Administrator tries to squeeze blood out of Stone Computers' parent
Pre-pack agreed for Stone Topco but rival bid expected
Exclusive Senior execs at financially strapped Stone Computers Ltd (SCL) have bid £28.43m to buy the business in a pre-packaged sale after placing the parent company Stone Bidco into administration.
But under pre-pack regs, administrator Duff & Phelps has to allow 45-days for someone else to make a rival offer and Stone founder and former CEO James Bird is mulling over that option.
In a statement of administrator’s proposals, seen by us, SCL revealed it was unable to service growing debts that totalled £37m, a problem that we have pointed out on more than one occasion when covering its financial results.
One third of the loan notes were due to be repaid on 30 June but top brass knew they “did not have the financial resources to make those payments”.
Execs including CEO Simon Harbridge were obviously aware of the likely financial shortfall well in advance, and in April hired D&P to consider “restructuring opportunities”.
“It was concluded that the company would be unable to pay its debts as and when they fall due given that the loan note repayments could not be made ... consequently the company would be insolvent once the loan notes became due for repayment,” it added.
Stone Bidco, which was set up in 2008 when Stone management bought out Bird and other ex-execs, owned 100 per cent of SCL shares. The company was put into administration on 18 August.
In the report, D&P based the valuation of the business on SCL’s previous engagement in 2014 with advisor Cavendish, which Harbridge instructed to “undertake an extensive sale mandate to seek a buyer”.
Cavendish identified 129 potential acquirers – 104 in the trade and 25 private equity houses – but despite getting close to the wire with two, no one wanted to acquire SCL, a system builder that specialises in the Brit public sector.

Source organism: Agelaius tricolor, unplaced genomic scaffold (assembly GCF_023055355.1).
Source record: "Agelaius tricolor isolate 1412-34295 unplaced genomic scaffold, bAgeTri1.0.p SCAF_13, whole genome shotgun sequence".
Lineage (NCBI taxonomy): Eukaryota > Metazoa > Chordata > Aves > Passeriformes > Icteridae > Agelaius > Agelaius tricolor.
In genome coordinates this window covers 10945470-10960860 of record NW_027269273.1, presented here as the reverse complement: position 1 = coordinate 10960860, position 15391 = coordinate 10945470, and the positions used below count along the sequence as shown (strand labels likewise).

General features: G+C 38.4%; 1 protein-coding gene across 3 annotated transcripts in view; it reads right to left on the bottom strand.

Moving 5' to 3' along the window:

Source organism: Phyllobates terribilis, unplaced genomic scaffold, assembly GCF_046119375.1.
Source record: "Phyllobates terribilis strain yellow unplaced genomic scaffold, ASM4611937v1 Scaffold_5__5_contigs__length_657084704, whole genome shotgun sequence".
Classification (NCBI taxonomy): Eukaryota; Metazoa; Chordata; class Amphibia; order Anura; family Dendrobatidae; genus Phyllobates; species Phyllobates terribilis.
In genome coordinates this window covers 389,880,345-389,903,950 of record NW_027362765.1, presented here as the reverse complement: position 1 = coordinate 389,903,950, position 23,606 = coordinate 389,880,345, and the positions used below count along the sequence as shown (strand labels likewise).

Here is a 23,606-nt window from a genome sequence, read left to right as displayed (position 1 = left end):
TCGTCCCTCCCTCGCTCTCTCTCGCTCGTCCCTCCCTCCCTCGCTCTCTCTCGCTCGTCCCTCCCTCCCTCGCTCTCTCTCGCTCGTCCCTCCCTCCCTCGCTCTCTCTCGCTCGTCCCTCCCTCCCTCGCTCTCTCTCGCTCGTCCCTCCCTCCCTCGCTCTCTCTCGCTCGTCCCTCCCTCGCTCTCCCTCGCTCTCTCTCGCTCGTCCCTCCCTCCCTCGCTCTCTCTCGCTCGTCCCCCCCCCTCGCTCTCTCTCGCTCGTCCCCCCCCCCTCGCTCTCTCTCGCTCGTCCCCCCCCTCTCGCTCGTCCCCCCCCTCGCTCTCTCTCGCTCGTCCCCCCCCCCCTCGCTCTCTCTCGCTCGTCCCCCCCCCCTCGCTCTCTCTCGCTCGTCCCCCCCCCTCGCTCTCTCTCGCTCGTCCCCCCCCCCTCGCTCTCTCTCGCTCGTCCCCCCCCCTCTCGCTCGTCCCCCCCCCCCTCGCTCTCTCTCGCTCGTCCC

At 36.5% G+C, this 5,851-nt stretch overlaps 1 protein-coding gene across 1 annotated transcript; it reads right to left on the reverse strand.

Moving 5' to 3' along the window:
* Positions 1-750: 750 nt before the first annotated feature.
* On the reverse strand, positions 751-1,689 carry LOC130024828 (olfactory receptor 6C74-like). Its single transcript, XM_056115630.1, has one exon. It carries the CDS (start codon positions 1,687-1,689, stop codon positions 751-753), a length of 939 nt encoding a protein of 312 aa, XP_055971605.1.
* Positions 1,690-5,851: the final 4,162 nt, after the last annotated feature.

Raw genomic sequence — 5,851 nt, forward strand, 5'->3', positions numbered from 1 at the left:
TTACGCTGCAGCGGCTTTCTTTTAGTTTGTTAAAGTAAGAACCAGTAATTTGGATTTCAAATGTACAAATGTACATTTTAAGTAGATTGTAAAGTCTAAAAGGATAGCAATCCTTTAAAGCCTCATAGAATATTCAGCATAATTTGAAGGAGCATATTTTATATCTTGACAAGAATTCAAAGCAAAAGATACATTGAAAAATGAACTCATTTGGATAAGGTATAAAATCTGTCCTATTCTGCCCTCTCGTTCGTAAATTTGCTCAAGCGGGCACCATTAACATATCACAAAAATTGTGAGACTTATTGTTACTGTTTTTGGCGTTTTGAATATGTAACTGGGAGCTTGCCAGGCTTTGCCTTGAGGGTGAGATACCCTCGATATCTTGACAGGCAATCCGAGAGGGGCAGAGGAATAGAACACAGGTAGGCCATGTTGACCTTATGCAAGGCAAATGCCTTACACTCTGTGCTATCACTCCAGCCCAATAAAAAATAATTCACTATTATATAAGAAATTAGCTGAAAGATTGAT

One suitor offered £26.5m on a cash and debt free basis but withdrew the offer after a detailed review, and another offered £18-20m, also on a cash and debt free basis, but the management found the latter’s bid “unacceptable”.
In addition to reviewing the previous sales process, D&P considered a share valuation for SCL, undertaken by PWC in 2013 on behalf of ultimate parent company Stone Topco.
This work indicated a valuation based on an multiple of four and a half times EBITDA of £5m, leading to a valuation of £22.5m less bank debt of £7.4m, leaving a value of £15.1m.
On the back of Cavendish’s attempted sale, D&P said it decided not to lead a similar sales processes. And to “avoid delay or adverse impact” on the trading operation and its value, administration and a “pre-packaged sale” was the best outcome.
The report added that based on the level of offers when Cavendish looked for a buyer, and the share valuation work, “it was clear that the value of the shareholding on SCL was not at a level that would enable the creditors of Bidco to be paid in full and that as a body they would be facing a significant shortfall”.
The creditors or loan note providers of Bidco include Bird and previous execs at the company that sold the business in 2008. It seems unlikely the loan notes were guaranteed, and so Bird and Co seemingly stand to lose money on loan notes owed to them.
Mindful of this creditor shortfall, SCL management and private equity partner RJD “expressed an interest in acquiring the shareholding in SCL via a Newco".
Granite One Hundred Holdings Ltd, the new vehicle, was incorporated on 29 June, and used to make an offer to D&P for SCL’ shares via the pre-pack purchase.
“That offer was to acquire 100 per cent of the shares in SCL for loan notes in the Newco with a total capital value of £21.03m plus cash of £7.4m.”
SCL was not openly marketed for sale when in administration, based on this offer, because D&P did not expect to receive a better offer.
The sale had the approval of the bank, Barclays we understand, and 74 per cent of the company’s unsecured creditors. The bank has now received the £7.37m owed to it, the report confirmed.
We called Harbridge two days ago to ask about the changes, that seemingly put Bird and former SCL execs out of pocket.
He told us SCL continues to trade, all “creditors, suppliers and staff” were unaffected by the administration of Stone Bidco and that “it’s [the administration] not what it appears to be at first sight”.
“It is business as usual,” he said, of the trading entity SCL.
But we contacted Bird and he confirmed he is “considering” the option to “engage and make an offer”.
D&P has the duty to get the best outcome for creditors and so must allow for a one and a half month grace period before the deal with Harbridge and co at Granite One Hundred is signed and sealed. ®